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Published: Monday, 6/4/2001

Volunteers in Adrian toil so children can play


Dozens of volunteers spent hours over the weekend moving dirt, digging holes, installing posts, and tightening screws for 15,000 square feet of play equipment.

Beginning Thursday, citizens and city employees worked side by side to erect the gleaming red, tan, and forest green play sets. The equipment includes 8-foot-high slides, monkey bars, climbing walls, and three kinds of swings.

Volunteers, who toiled yesterday on a gray, chilly day, said seeing the equipment in place made more than a year of planning, designing, and fund-raising worthwhile.

“It was just a dream, and here it is,” said Mark Gasche, the city's director of parks and recreation. “That's what everyone keeps saying. They can't believe it. Four days ago, this was bare ground, and look at it now.”

Organizers said the project, estimated to cost $250,000, is aimed at restoring the north side park to its long-ago status as a center of community activity. Except for three baseball diamonds, the park had only a few old pieces of play equipment and was largely unused in recent years.

The city is spending about $140,000 toward the playground, with the remainder coming from donors, including the Adrian Kiwanis Club, which gave $50,000. Adrian-area businesses such as Floyd's Rigging, CPR Remodeling, and Slusarski Excavating donated workers and equipment.

Yesterday, about two dozen volunteers finished installing the coated-metal and molded plastic play sets.

Brian Hill stood on a ladder as he used an electric drill to screw holding brackets for an overhead set of monkey bars. He said he's looking forward to bringing his 4-year-old son and 11-year-old daughter to the park.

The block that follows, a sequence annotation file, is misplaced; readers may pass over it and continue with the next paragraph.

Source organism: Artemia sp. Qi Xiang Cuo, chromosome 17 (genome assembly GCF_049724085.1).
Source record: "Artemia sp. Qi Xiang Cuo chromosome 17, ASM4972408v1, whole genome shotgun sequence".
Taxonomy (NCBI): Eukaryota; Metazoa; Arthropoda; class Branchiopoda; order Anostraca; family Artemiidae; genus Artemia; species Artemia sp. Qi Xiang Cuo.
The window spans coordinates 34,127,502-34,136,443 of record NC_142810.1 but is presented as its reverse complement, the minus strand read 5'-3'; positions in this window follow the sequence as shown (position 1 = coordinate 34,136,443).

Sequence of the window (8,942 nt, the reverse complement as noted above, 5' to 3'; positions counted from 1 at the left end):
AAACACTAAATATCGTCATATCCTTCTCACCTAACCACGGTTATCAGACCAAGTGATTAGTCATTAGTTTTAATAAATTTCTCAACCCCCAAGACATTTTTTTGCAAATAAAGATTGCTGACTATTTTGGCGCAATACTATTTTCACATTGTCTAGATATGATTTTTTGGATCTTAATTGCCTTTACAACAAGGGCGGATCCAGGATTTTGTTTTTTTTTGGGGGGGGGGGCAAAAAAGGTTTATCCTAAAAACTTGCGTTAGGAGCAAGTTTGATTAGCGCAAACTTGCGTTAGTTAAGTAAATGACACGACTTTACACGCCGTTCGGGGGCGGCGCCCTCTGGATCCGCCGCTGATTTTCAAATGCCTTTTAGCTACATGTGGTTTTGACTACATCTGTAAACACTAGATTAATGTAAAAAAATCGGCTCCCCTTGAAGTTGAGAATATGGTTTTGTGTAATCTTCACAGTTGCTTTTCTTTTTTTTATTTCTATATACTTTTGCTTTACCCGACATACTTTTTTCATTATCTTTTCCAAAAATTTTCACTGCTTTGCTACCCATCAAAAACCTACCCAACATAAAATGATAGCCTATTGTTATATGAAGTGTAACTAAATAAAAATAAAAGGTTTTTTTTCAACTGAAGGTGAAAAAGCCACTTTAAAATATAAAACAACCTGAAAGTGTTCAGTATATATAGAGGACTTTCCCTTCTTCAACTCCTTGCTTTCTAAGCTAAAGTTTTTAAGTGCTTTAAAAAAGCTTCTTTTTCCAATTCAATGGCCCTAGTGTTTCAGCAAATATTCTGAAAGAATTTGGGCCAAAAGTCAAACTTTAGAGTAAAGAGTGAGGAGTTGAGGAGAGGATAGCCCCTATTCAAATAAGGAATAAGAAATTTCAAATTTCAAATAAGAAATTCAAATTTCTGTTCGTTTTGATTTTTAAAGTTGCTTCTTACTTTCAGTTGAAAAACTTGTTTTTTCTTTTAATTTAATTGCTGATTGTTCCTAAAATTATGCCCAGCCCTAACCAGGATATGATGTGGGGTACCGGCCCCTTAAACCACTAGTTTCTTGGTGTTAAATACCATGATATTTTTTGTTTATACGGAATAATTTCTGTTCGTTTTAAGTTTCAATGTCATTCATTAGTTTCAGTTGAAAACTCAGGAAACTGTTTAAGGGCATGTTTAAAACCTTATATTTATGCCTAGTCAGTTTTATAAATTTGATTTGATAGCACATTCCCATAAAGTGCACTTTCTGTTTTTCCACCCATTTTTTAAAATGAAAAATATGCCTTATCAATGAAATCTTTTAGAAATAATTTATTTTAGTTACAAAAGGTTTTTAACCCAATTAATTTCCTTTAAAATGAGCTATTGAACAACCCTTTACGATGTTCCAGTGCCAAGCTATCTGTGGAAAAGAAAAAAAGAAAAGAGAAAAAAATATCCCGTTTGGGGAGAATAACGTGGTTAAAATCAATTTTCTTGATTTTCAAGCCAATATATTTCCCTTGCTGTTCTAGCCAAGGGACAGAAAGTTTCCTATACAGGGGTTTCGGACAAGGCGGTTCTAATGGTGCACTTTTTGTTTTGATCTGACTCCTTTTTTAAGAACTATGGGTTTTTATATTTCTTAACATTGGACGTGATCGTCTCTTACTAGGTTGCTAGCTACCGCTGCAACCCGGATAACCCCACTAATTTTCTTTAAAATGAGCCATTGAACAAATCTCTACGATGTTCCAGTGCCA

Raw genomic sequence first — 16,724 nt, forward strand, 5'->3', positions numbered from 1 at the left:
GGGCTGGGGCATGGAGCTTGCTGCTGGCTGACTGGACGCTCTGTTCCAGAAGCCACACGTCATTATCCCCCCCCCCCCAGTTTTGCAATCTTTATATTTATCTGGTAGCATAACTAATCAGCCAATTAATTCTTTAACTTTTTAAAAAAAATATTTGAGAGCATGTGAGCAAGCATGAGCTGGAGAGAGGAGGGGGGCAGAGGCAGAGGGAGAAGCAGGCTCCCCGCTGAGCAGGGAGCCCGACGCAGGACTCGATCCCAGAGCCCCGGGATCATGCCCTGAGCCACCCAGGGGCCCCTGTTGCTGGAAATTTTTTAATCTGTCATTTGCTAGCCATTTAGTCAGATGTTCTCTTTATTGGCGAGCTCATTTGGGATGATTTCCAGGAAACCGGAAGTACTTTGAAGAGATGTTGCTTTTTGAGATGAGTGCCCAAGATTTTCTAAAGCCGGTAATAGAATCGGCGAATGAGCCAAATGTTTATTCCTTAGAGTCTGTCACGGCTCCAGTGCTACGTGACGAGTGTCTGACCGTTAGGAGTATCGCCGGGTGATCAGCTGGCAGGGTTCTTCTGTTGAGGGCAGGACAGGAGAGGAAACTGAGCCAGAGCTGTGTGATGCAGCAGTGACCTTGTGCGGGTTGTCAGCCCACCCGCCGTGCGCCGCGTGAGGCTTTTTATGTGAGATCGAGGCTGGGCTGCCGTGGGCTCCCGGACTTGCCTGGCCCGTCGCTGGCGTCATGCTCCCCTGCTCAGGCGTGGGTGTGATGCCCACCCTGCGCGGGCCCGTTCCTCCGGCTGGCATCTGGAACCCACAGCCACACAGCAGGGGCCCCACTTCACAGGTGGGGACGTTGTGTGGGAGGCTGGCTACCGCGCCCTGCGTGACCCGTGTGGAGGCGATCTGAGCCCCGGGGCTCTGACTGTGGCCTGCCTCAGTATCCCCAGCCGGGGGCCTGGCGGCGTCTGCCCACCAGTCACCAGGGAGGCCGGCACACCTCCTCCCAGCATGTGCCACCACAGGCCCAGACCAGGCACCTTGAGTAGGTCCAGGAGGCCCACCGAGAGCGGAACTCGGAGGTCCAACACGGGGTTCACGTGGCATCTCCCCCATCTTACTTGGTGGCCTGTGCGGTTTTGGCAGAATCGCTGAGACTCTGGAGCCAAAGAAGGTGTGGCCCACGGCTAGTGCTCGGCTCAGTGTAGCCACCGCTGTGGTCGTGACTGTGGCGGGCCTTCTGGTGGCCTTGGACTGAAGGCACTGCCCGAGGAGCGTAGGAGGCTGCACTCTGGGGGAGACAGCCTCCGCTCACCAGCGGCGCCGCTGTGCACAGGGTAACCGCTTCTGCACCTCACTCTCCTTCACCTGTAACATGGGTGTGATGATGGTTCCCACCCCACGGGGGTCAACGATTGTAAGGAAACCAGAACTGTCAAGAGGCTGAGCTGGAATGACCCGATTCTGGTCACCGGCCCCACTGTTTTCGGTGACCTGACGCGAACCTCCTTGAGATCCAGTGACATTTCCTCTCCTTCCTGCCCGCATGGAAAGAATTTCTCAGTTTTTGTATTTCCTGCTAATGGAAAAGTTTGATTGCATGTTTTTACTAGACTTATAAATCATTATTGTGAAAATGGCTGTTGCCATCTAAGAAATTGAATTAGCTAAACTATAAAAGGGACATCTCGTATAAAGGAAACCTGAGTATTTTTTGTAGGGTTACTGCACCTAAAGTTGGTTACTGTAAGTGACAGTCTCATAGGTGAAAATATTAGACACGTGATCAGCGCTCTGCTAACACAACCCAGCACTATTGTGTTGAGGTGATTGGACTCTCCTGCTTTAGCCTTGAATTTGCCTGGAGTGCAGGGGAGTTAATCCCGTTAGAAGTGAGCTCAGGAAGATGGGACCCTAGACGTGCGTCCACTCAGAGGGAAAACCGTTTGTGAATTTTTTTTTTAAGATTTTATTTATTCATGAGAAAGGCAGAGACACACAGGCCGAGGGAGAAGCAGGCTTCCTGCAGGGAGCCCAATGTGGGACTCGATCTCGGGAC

“They'll have a riot, I'm sure,” he said. “I don't think they've seen one this big yet.”

Mr. Gasche said the playground won't be dedicated until late August, but children should be able to use the equipment by midweek. Assuming the weather holds, workers will pour concrete into post holes this morning, then cover the entire playground surface with filter fabric.

A 3-to-4-inch layer of pea stone will follow, covered with more filter fabric, then topped by a foot-deep layer of wood chips. Once that's done, the playground will be ready to use, though additional work is planned this summer.

A 4-foot-high cedar fence will be installed around the playground, and flower beds and other landscaping will be added around the perimeter.

Mr. Gasche said the city has other plans for sprucing up the park, including a walking path and new picnic shelters.

“This is really the focal point of the park,” he said, looking over the playground. “This is the centerpiece.”

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